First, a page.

NIRANJAN HIRANANDANI argues that the new development plan for Mumbai should be a vision document with a holistic view.
According to the Maharashtra Region and Town Planning Act, every municipal corporation must prepare a development plan (DP) to be implemented over 20 years. The last time a DP was prepared for Mumbai was way back in 1981 and it was adopted 13 years later in 1994. So, a new DP, which would be valid for 20 years, needed to be prepared and ratified by 2014, to be in force till 2034.
The existing DP for Mumbai defines land reservations: That is, land that is set aside for a specific public purpose, amenities, transportation networks and services through a coloured land-use map of the entire city. When we consider the draft DP, which was placed on a public platform for comments and suggestions, what comes through clearly is that it is, at best, a tweaking of the old plan with very little to write home about.
The Mumbai Development Plan 2034, an urban planning blueprint released on February 16, was strongly opposed by citizens, including politicians and actors. Its critics said the plan left out hundreds of iconic structures from the list of heritage buildings and ignored ground realities of the city.
When we talk about development plans for a megalopolis like Mumbai, especially given its status as a global finance centre and India´s commercial capital, it has to have the ´big bang´ aspect - it must come up with path-breaking new initiatives, plug gaps that the city has been suffering from for long, and create something new that is ´iconic´.
People´s participation happened through large outpourings on social media. The architects, town planners and activists who panned the draft described the plan as ´irrelevant to the needs and aspirations of Mumbai´s residents´. The proposed increase in the floor space index, which would allow taller buildings in some parts of the city and suburbs, was also panned on social media. For its part, the Brihanmumbai Municipal Corporation said the draft was made professionally, to achieve the goals of ´growth, inclusiveness and sustainability´.
The question we need to answer, as stakeholders in Mumbai´s future, is: How do we ensure that the new DP achieves the goals of ´growth, inclusiveness and sustainability´? When Maharashtra Chief Minister Devendra Fadnavis asked for the draft DP to be revised, many thought it was just a kneejerk reaction. With the state cabinet granting an extension to the process of redrafting the draft DP by another six months in August this year, it would appear that the ramifications of what needs to be done have been understood; and the required timeframe granted.
The state government has recognised that there were too many mistakes in the draft DP and that it not only needed to be reconsidered but actually redone. One has to remember that the DP is for 20 long years. It is not only about FSI that can be increased or fungible FSI or TDR, but the fact that Mumbai requires a good plan with vision and planned infrastructure, which has not happened. The DP needs to be clear about how and for what purpose it plans to use the FSI; also, its cost is an important aspect. Let me illustrate with an example: The pricing of FSI has been so flawed that no one can buy a flat costing Rs 10,000 per sq ft in the last suburbs of Mumbai, whether it is Borivali-Dahisar or Bhandup-Mulund. I hope the new DP will find ways to sort this out; housing shortage is a crisis that needs to be solved at the earliest.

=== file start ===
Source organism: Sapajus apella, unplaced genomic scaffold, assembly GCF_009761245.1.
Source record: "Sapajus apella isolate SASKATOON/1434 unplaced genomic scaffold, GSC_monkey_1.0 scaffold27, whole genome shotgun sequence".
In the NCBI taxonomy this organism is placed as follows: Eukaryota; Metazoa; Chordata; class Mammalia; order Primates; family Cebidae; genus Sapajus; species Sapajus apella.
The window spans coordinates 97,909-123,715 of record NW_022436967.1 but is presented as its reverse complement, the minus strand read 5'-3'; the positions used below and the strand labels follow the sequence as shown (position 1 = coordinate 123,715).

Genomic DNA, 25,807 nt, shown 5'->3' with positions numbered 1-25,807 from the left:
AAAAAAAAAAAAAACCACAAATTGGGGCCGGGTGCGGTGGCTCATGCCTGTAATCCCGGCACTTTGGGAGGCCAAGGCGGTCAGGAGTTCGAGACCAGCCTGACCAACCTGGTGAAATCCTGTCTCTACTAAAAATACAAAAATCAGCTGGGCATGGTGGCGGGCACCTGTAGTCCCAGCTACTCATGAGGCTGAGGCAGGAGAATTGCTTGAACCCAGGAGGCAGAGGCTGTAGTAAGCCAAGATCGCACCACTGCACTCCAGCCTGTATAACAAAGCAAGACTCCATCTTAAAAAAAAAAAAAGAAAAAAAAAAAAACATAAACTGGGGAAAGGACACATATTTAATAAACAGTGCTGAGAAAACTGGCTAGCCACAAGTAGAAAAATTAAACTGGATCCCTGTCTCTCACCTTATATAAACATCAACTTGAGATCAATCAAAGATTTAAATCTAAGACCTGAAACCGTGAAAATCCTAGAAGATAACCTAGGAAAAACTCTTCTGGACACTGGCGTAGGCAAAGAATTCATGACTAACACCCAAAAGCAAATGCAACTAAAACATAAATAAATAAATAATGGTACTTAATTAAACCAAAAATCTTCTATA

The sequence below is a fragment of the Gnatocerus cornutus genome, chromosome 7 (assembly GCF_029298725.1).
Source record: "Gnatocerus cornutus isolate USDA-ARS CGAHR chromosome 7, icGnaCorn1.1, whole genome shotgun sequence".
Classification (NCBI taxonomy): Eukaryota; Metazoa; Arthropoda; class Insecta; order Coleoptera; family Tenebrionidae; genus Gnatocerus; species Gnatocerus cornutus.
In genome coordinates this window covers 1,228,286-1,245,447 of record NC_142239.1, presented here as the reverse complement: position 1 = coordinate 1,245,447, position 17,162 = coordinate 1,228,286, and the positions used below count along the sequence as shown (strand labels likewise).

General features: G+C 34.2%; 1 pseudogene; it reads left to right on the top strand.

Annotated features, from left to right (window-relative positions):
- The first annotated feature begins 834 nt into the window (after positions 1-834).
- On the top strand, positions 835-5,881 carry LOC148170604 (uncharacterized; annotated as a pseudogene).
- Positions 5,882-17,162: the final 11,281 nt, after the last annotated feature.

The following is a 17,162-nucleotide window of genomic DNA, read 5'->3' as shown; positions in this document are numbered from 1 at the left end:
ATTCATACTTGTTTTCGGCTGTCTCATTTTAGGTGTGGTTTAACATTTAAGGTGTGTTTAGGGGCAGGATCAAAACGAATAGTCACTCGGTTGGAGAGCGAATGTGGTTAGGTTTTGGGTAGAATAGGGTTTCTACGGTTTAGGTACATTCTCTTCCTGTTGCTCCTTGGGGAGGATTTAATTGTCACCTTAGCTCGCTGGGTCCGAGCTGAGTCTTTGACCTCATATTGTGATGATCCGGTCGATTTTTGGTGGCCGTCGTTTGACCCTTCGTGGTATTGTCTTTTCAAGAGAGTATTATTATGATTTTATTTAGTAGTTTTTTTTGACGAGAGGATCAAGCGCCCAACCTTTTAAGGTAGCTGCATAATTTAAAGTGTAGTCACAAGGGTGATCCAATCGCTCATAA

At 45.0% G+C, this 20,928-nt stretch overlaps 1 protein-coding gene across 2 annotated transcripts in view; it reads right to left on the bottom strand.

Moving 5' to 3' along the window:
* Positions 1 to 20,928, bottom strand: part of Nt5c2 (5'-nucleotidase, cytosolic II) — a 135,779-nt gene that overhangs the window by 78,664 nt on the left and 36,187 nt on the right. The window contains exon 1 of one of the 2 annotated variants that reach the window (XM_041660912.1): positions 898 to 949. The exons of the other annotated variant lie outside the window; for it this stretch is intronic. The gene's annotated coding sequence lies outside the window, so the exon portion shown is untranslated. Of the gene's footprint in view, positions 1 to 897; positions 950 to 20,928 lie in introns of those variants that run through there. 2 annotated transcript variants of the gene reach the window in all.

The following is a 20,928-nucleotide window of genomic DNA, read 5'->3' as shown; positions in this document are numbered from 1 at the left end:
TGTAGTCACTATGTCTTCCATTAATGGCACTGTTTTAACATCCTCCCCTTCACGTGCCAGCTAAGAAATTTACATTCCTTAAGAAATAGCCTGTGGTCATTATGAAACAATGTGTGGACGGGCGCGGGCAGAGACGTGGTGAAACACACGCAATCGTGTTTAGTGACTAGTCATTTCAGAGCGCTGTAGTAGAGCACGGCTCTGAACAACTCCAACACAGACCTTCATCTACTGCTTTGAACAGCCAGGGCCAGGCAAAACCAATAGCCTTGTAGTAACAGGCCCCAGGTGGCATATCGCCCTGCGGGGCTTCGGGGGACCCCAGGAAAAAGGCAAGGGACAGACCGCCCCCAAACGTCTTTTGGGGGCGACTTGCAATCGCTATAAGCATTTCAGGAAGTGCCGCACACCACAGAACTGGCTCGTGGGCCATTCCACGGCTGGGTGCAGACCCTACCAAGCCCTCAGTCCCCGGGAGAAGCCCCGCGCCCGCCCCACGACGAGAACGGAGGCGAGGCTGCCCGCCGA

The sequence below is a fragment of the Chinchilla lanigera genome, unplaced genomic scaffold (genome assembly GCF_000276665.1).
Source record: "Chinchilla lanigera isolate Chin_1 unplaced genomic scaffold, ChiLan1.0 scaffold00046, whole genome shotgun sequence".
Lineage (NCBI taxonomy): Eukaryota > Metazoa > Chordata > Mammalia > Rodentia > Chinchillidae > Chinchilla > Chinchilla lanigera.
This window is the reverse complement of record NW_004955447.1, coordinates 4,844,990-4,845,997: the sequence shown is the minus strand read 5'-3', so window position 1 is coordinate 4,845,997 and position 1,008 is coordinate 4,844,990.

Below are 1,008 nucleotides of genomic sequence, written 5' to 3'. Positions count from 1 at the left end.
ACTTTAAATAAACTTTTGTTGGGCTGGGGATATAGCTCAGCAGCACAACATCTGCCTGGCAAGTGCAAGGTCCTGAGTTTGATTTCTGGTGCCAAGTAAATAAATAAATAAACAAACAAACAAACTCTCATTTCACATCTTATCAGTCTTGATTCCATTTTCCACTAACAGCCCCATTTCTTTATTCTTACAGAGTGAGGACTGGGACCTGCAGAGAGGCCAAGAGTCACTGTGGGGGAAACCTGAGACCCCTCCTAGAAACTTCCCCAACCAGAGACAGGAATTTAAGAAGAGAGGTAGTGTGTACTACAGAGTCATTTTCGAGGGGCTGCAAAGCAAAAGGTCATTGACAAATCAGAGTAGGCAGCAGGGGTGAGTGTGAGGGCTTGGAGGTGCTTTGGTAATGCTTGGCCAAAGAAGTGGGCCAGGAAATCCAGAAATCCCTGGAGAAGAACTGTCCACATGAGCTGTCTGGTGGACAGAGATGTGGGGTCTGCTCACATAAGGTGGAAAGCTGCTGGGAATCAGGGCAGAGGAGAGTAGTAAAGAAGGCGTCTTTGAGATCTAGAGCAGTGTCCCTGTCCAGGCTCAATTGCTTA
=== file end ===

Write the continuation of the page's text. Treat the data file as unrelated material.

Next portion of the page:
Every city in the world has some great things. When we were under the British, Mumbai got its railways, airport, port, iconic structures like the Bombay High Court, the Gateway of India and so many beautiful buildings in South Bombay that are now heritage. What is our vision for Mumbai, and will it be reflected in the draft DP? I hope the draft has a vision for Mumbai - greater and better - that takes cognisance of the need for affordable housing.
Sometimes, we miss the wood for the trees. My perspective is: Why does this have to be a just a ´plan´, with number-crunching and data sorting being the primary goals? Why should it not be a ´vision document´ with a holistic perspective, laying the foundation for a better life for Mumbai´s citizens?
While on one hand, Mumbai needs to grow vertically, growth also needs to be supported by infrastructure development to make it sustainable. I hope the new DP will be positive for both aspects: First, basic necessities for a future-ready Mumbai need to be provided; second, having done that, the DP needs to go beyond the basics, from ´basic living standards´ to ´enhanced lifestyles´. If Mumbai has to become a global finance centre, I expect the ´vision document´ to be ´future ready´ and in sync with Mumbai´s residents - it should have the farsightedness to spot and plan for changing trends. The ´vision document´ must be propelled by the drive to meet expectations and enhance living standards of citizens, to positively change the skyline of the city.
I hope the recall and subsequent overhaul of the DP will ensure a more systematic approach towards making Mumbai a world-class financial hub. If the plan is being made for the next 20 years, it requires far more attention to detail and ground realities than just the arithmetic of the plan. As I see it, this is probably the last DP for Mumbai I may see in my lifetime, and I hope it is something that befits this great megalopolis.
About the Author: Niranjan Hiranandani, Managing Director, Hiranandani Communities, is a business leader with the desire to rewrite India´s real estate story. A qualified Chartered Accountant, he is arguably India´s ´builder extraordinaire´, the person credited with changing Mumbai´s skyline. The phrase ´labore et constantia´ (with consistent efforts, one can scale great heights) sums up his success story.